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Ruby Version Manager (RVM) installed like so:

bash -s stable < <(curl -s https://raw.github.com/wayneeseguin/rvm/master/binscripts/rvm-installer)

I understand what first < mean (feeds bash script to bash interpreter), I'm confused with <(...) part. So, what parentheses do here and the less than sign. In which cases we can use same syntax?

I tried to dig on the internet, found this SO question http://stackoverflow.com/questions/2188199/bash-double-or-single-bracket-parentheses-curly-braces and this question on ubuntuforums: http://ubuntuforums.org/showthread.php?p=7803008 But still have no idea why we use those parentheses and why we use input redirection twice.

bash < curl -s https://raw.github.com/wayneeseguin/rvm/master/binscripts/rvm-installer

ain't the same?

Thanks.

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2 Answers 2

up vote 3 down vote accepted

It's process substitution. It feeds the output of the command into a FIFO that can be read from like a normal file.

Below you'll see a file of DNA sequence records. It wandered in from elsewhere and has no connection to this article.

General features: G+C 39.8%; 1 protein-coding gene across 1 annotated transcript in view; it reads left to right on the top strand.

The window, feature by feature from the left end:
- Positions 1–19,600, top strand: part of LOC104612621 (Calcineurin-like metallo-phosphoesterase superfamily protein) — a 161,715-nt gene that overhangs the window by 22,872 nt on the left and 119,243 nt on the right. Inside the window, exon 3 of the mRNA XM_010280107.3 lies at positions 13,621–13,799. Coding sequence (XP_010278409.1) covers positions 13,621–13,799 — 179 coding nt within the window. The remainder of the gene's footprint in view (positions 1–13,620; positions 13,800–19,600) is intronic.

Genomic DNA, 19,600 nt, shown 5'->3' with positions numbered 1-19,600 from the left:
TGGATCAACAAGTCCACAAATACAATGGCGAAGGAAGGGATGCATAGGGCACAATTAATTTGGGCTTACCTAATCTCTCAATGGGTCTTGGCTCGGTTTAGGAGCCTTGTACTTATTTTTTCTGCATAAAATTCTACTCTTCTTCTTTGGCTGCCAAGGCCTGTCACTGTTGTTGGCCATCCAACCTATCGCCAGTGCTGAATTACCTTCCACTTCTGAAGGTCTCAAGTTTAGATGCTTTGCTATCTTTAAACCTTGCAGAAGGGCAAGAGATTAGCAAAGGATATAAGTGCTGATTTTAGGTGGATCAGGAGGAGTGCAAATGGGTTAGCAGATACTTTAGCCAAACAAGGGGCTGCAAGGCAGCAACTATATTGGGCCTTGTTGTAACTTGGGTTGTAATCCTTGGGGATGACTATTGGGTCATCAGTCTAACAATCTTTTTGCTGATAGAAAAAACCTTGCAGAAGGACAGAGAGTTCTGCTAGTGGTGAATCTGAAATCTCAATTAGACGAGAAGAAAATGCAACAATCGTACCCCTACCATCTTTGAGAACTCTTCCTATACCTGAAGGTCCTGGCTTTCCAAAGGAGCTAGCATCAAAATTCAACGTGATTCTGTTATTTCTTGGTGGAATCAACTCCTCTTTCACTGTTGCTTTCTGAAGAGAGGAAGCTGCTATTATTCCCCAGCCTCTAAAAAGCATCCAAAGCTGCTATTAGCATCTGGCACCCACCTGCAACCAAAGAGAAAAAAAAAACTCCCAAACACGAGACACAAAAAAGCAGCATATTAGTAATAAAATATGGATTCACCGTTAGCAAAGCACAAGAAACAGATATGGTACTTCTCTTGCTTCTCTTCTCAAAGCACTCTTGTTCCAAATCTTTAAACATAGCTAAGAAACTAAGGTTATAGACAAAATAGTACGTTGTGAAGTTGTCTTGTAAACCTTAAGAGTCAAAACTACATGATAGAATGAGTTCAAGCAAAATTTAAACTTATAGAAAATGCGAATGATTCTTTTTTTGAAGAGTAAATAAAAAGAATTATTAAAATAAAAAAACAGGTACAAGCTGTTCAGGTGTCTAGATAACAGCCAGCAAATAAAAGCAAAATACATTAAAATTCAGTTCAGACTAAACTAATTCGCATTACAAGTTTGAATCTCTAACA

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got it... link to a reference is what I needed :) –  Nemoden Mar 26 '12 at 5:51

It means "run the command inside the brackets, and return a filename that represents the standard output of that command here".

So, that translates to two commands:

curl ... > something
bash -s stable < something

...where "something" is the magic. (Typically, /dev/fd/... or a pipe.)

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thank you! Helped to understand what is happening –  Nemoden Mar 26 '12 at 5:51

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